Allison Sheedy holds her Rhode Island Red hen, one of four female chickens she and her husband Dan McInnis keep for eggs in their backyard garden in the Chevy Chase neighborhood of Washington. (J. Lawler Duggan/For The Washington Post)

D.C. Mayor Muriel E. Bowser (D) is seeking to put an end to her city’s tolerance of an agrarian hobby that has taken hold in cities across the country: raising chickens.

In a raft of legislative changes attached to her pending budget proposal, Bowser proposes alterations to the District’s animal-control laws that would definitively ban the practice of keeping backyard chickens in the nation’s capital.

The move comes after city officials suffered a defeat last year at the hands of a pair of chicken-raising antitrust attorneys who live in Chevy Chase and who sued the District when the Department of Health warned them to remove the birds.

The litigation — which centered on ambiguities in D.C.’s Animal Control Act concerning the legal status of chickens — ended with the city beating a retreat and issuing Allison Sheedy and Dan McInnis a permit to keep their four backyard birds.

But Bowser’s proposed legislation would eliminate any wiggle room in the law for urban chicken-keeping, explicitly stating that chickens are not a “common cage bird” of the kind exempted by the regulations and giving the mayor power to “regulate the keeping of dogs, fowls, and other animals . . . to protect the public health, safety, and welfare.”

Department of Health spokeswoman Jasmine Gossett said the changes are meant to remove all doubt about what city officials continue to maintain is an existing ban on the raising of chickens. “The intent of the changes is to clarify that chickens and hens have been prohibited for the past 30 years,” Gossett said.

But McInnis said the proposed alterations are a clear admission that chickens are allowed under the legislative status quo. “It’s a mockable position,” he said. “They wouldn’t have to change the law if they were right.”

Gossett was unable to answer questions about what would become of the District’s existing chickens should an unequivocal ban go into effect.

McInnis and Sheedy aren’t waiting to find out. They have set up a website that warns of “backyard chickens in peril” and say they plan a full-on effort to persuade D.C. Council members to reject the proposed changes to the law. At the least, they said, the council should hold hearings on the chicken changes as an independent piece of legislation rather than rolling the issue into budget deliberations.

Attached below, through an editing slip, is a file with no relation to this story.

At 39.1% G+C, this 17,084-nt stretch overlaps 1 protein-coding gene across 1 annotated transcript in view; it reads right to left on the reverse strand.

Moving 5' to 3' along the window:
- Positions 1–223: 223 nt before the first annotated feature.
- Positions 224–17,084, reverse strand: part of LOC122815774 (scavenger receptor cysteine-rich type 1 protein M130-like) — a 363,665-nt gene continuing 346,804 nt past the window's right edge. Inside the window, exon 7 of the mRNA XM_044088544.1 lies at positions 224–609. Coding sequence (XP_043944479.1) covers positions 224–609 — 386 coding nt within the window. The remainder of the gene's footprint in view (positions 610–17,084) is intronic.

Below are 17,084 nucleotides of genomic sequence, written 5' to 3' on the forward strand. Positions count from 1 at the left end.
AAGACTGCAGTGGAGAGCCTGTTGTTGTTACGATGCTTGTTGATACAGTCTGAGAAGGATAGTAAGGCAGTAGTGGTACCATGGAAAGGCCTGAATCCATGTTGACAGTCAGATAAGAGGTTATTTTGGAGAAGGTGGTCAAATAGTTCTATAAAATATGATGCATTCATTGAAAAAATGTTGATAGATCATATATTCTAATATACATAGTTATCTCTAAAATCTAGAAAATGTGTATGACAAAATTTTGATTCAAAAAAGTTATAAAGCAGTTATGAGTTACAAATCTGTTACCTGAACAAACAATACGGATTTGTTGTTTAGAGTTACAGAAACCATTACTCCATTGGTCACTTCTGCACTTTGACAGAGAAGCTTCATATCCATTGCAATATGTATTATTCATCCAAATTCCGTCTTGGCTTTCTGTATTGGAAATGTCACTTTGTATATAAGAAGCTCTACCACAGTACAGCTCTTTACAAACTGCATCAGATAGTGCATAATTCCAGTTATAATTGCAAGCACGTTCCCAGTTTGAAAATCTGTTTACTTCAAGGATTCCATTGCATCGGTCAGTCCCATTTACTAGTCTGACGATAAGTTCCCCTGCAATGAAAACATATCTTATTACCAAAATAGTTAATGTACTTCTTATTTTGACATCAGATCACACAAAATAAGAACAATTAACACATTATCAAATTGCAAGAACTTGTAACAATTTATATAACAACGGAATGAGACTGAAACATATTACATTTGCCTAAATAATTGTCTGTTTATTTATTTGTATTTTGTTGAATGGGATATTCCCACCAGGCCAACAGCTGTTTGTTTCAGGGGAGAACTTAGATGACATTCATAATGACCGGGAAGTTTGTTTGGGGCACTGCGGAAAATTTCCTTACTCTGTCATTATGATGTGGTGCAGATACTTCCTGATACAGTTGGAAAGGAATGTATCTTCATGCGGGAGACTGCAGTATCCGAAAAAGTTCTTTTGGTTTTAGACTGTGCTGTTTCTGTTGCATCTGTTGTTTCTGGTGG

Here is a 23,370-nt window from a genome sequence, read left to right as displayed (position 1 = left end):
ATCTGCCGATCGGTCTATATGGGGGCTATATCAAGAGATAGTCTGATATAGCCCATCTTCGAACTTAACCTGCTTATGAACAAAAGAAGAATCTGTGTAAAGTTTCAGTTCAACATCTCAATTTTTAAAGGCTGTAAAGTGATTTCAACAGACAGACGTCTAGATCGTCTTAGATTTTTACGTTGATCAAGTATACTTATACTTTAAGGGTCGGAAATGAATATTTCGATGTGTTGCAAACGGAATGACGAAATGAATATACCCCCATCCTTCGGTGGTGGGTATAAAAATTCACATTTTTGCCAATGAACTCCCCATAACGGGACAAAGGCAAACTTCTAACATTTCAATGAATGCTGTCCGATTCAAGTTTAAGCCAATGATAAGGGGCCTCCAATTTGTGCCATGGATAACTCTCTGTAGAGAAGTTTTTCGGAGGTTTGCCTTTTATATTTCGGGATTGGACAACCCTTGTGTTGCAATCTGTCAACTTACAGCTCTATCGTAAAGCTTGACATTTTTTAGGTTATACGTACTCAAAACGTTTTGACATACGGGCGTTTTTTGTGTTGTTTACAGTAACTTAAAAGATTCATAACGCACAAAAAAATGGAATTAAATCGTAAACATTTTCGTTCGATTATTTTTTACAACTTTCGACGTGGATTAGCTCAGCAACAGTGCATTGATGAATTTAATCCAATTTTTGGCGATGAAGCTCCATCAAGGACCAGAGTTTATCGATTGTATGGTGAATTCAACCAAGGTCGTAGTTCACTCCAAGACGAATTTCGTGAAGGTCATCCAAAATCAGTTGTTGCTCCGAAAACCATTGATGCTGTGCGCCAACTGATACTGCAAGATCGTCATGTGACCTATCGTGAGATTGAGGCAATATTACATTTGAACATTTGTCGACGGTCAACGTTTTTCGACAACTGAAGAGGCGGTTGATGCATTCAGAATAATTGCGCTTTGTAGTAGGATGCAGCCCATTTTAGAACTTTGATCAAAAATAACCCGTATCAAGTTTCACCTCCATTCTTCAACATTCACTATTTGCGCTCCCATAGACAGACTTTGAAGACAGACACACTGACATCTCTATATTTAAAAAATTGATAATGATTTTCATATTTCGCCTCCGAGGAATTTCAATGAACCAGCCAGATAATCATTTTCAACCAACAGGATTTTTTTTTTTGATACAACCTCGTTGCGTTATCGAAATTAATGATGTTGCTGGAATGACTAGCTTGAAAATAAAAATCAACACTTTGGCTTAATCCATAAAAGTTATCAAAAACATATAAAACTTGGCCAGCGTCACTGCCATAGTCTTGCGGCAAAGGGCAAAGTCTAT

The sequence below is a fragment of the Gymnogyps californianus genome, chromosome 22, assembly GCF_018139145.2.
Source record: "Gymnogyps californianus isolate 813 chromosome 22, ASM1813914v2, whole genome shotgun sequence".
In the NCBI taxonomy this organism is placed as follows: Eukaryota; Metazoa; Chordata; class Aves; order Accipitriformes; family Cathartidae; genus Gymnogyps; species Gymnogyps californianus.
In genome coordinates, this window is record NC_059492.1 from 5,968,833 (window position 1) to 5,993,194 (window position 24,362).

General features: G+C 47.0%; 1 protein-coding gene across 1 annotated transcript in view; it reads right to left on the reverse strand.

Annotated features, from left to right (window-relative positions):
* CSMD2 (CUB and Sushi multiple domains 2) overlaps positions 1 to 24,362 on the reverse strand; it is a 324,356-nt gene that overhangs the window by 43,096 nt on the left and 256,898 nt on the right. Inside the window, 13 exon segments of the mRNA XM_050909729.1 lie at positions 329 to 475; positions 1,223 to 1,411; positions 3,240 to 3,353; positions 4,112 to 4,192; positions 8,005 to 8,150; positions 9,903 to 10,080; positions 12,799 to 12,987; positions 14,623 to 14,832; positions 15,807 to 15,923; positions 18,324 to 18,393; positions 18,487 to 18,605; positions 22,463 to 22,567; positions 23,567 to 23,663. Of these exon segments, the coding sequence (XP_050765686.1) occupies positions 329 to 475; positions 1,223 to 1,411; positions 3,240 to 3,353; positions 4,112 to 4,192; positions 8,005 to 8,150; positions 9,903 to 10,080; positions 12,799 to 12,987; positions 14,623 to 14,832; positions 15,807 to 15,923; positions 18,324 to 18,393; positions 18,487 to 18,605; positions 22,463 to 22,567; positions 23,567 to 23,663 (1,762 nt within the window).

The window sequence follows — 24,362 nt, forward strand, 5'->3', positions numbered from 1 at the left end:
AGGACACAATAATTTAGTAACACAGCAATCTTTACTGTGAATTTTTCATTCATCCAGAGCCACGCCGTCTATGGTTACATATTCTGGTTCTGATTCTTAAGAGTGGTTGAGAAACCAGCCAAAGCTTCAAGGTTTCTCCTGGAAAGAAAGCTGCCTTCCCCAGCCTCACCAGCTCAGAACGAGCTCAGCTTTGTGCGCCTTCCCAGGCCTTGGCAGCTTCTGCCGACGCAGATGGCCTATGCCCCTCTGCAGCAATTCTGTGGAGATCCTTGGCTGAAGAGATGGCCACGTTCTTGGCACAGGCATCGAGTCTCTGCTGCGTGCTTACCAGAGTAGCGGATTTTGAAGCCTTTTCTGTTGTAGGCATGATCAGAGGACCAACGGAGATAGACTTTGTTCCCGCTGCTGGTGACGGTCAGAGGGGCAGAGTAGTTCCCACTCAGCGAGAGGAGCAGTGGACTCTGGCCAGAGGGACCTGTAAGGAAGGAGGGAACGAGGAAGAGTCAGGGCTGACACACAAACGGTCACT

A petition put up on the site Wednesday night had garnered support from 80 people by Thursday afternoon, they said.

“Whether it’s your thing or not, it’s sort of a cool, interesting, quirky thing to do,” McInnis said. “It’s different. I think generally we should support people who want to do different, fun, safe things, and the city government shouldn’t be trying to underhandedly change the law to inhibit pet ownership.”

Once a sign of urban squalor, chickens have reemerged in recent years as newly chic denizens of the back yards of American cities. New York, San Francisco and Portland, Ore. permit residents to keep some number of the birds.

Residents in Arlington, Va. and Montgomery County, Md. have also fought in recent years for zoning changes that would allow them to keep chickens. The Rockville City Council in Maryland voted in 2015 to allow residents up to five hens.

The precise rationale for the District’s animus against chicken ownership is unclear. Gossett said she could not speak to the reasons for a chicken ban.

Asked about the law at an unrelated news conference Thursday, Bowser answered cryptically. “The provision is that we keep neighborhoods safe, and clean and rodent-free,” she said. (D.C.’s animal-control laws actually explicitly condone pet rodents.) “This is a city. And it’s not usually the chickens that are the problem but what they leave behind.”

Live poultry have been linked to salmonella infections. Last year the Centers for Disease Control and Prevention traced eight salmonella outbreaks across the country to backyard fowl, resulting in more than 200 hospitalizations and at least one death.

Aaron C. Davis contributed to this report.